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Some Seizures Are Mild, While Others Are Emergencies

It’s estimated that one out of 10 Americans will experience a seizure, according to the CDC. Most of the time, they are not medical emergencies. However, other times, it’s essential to call 911 or rush to the emergency room to avoid complications. The physician will diagnose the cause and can administer medications to manage the condition.

Types of Seizures

You can experience a generalized or focal seizure. General seizures consist of tonic-clonic and absence seizures.

Grand mal seizures are a type of tonic-clonic seizures. The symptoms include:

  • Losing consciousness
  • Falling
  • Muscle jerks
  • Crying out

The symptoms aren’t as pronounced for absence seizures. Instead, you’ll blink rapidly or have a vacant stare for a few seconds.

Focal seizures are divided into three categories. Simple ones will make you twitch, and you might notice a strange smell or a taste.

If you have epilepsy, you are at risk of complex focal seizures. They will make you feel confused and a bit dazed.

Finally, a secondary generalized seizure goes through a two-step process. First, it will begin in an isolated part of the brain. Then, it will spread, causing symptoms of generalized and focal seizures.

Go to the ER If You Experience These Symptoms

You should call 911 or go to the emergency room if:

  • It’s your first one.
  • You have trouble breathing.
  • You don’t wake up afterward.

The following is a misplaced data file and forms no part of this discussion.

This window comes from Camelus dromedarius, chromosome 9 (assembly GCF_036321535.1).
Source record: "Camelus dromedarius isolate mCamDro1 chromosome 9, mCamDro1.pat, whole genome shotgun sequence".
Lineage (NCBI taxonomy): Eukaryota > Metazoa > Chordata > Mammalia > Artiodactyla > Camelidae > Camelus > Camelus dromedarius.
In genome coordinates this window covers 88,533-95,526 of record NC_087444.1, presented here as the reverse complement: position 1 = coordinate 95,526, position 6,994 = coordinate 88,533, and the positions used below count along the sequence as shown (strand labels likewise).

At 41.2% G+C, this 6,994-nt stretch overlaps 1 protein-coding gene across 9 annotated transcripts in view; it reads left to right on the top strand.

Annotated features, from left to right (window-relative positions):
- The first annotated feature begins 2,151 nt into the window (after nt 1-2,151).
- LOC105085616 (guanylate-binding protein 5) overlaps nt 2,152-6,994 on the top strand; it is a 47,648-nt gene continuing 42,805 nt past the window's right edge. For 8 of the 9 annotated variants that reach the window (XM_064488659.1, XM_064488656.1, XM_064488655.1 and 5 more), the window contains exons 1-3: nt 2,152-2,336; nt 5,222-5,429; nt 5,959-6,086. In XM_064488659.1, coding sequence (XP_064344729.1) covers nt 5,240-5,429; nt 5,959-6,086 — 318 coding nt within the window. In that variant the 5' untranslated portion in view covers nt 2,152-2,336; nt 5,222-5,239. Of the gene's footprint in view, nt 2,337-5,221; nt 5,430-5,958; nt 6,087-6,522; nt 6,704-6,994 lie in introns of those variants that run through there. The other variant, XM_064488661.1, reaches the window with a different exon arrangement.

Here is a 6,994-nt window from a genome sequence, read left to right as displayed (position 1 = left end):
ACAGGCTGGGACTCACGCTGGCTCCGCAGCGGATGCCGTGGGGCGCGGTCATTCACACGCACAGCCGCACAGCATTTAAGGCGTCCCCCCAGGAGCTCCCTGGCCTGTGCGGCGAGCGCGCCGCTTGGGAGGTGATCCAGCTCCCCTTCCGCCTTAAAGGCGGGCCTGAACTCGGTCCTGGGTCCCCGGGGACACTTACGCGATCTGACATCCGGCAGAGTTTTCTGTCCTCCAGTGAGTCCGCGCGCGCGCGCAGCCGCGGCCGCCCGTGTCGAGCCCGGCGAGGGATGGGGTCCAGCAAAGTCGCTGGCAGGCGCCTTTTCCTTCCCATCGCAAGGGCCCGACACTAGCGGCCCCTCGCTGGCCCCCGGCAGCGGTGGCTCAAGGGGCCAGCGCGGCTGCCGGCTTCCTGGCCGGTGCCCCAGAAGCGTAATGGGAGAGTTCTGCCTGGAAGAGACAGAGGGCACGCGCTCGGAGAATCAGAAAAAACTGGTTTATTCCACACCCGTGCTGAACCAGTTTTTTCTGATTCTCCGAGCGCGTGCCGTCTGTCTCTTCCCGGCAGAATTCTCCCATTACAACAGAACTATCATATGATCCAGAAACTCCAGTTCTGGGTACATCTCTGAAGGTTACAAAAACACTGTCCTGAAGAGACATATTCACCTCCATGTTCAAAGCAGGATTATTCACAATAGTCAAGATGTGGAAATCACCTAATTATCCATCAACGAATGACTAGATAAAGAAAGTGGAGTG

• You have one while in water.
  • It goes on for over five minutes.
  • Another one starts when the first one ends.
  • You have lacerations or another injury.
  • You have heart disease, diabetes, or another serious health condition.
  • You are pregnant.

Seizure Warning Signs

Even though they are often unpredictable, you might notice some warning signs. They can be subtle but indicate that you are about to experience a seizure. If you notice any of the warning signs, find a safe space so you’ll be protected during the episode. Also, contact a loved one to let him or her know what is happening.

The warning signs include:

  • Strange smells
  • Unusual tastes
  • Confusion
  • Memory lapses
  • Jerking or falling
  • Headaches
  • Weakness
  • Incontinence
  • Feeling like you’re outside of your body

Keep track of your personal warning signs as well. You will likely discover some warning signs specific to your situation. Write them down in a logbook to show your provider.

While seizures aren’t always medical emergencies, they still require medical care. In most cases, you can consult with your primary care provider or specialist. However, call 911 or go to the ER if your symptoms indicate an emergency.